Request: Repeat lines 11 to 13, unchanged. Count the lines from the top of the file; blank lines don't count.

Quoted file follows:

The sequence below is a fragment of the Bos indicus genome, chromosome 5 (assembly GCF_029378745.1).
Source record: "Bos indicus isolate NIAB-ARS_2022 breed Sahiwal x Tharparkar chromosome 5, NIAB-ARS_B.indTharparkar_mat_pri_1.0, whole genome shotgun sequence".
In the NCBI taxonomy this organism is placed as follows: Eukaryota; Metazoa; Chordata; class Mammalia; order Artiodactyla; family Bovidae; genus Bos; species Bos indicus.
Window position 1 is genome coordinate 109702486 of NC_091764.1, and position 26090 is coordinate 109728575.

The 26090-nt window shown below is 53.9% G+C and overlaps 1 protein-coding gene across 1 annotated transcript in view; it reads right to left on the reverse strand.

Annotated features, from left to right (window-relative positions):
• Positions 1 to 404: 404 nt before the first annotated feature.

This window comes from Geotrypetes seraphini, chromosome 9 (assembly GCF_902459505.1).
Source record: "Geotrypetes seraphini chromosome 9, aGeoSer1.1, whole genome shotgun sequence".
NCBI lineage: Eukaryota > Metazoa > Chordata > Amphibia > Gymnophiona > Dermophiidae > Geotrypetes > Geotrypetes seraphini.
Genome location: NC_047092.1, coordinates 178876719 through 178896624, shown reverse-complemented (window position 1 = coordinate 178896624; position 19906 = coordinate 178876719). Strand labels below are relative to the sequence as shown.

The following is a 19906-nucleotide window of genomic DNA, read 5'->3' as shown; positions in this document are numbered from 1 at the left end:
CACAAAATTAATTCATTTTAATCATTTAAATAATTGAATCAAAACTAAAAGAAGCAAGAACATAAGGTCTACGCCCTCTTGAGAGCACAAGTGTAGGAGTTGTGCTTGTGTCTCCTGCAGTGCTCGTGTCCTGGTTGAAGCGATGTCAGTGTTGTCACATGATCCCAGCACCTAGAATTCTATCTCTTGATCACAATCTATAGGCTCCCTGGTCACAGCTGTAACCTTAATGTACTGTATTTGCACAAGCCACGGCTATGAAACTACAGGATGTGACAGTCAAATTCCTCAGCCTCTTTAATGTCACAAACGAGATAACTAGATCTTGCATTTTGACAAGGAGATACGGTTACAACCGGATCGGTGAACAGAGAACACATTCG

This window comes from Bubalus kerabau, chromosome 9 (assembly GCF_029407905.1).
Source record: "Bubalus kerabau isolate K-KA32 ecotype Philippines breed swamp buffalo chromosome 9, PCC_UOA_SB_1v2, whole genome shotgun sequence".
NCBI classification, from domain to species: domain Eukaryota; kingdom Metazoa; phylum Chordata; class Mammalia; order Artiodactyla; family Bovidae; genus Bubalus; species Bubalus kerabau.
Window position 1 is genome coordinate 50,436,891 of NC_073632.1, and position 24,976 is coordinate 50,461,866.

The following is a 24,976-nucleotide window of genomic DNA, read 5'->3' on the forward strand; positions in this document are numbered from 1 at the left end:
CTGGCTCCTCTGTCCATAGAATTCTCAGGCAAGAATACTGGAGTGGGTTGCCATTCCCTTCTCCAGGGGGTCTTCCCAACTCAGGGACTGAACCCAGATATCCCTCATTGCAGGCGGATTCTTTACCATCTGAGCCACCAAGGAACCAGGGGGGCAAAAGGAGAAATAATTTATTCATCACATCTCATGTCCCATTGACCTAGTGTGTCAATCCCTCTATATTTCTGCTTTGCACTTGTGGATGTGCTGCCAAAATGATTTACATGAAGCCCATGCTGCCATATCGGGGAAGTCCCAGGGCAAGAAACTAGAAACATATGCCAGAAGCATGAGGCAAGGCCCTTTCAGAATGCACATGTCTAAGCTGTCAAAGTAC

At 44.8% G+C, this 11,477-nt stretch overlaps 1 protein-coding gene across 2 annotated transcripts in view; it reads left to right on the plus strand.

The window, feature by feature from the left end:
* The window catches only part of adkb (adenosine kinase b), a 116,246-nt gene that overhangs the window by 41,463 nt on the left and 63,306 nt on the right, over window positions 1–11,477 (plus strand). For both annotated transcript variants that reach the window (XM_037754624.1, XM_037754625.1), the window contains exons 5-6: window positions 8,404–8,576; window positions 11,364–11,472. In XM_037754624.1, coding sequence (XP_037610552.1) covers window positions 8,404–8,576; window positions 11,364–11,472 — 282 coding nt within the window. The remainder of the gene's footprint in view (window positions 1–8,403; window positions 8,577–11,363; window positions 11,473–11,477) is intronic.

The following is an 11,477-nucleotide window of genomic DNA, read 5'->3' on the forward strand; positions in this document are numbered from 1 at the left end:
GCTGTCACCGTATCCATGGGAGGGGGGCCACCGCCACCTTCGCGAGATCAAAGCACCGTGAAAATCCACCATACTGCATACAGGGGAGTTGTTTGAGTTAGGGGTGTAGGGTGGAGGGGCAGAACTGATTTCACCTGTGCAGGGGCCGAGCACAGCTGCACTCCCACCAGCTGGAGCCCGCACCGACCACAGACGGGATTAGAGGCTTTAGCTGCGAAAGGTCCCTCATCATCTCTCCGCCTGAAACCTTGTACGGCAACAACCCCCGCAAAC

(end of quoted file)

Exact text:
Genome location: NC_047092.1, coordinates 178876719 through 178896624, shown reverse-complemented (window position 1 = coordinate 178896624; position 19906 = coordinate 178876719). Strand labels below are relative to the sequence as shown.

The following is a 19906-nucleotide window of genomic DNA, read 5'->3' as shown; positions in this document are numbered from 1 at the left end:
CACAAAATTAATTCATTTTAATCATTTAAATAATTGAATCAAAACTAAAAGAAGCAAGAACATAAGGTCTACGCCCTCTTGAGAGCACAAGTGTAGGAGTTGTGCTTGTGTCTCCTGCAGTGCTCGTGTCCTGGTTGAAGCGATGTCAGTGTTGTCACATGATCCCAGCACCTAGAATTCTATCTCTTGATCACAATCTATAGGCTCCCTGGTCACAGCTGTAACCTTAATGTACTGTATTTGCACAAGCCACGGCTATGAAACTACAGGATGTGACAGTCAAATTCCTCAGCCTCTTTAATGTCACAAACGAGATAACTAGATCTTGCATTTTGACAAGGAGATACGGTTACAACCGGATCGGTGAACAGAGAACACATTCG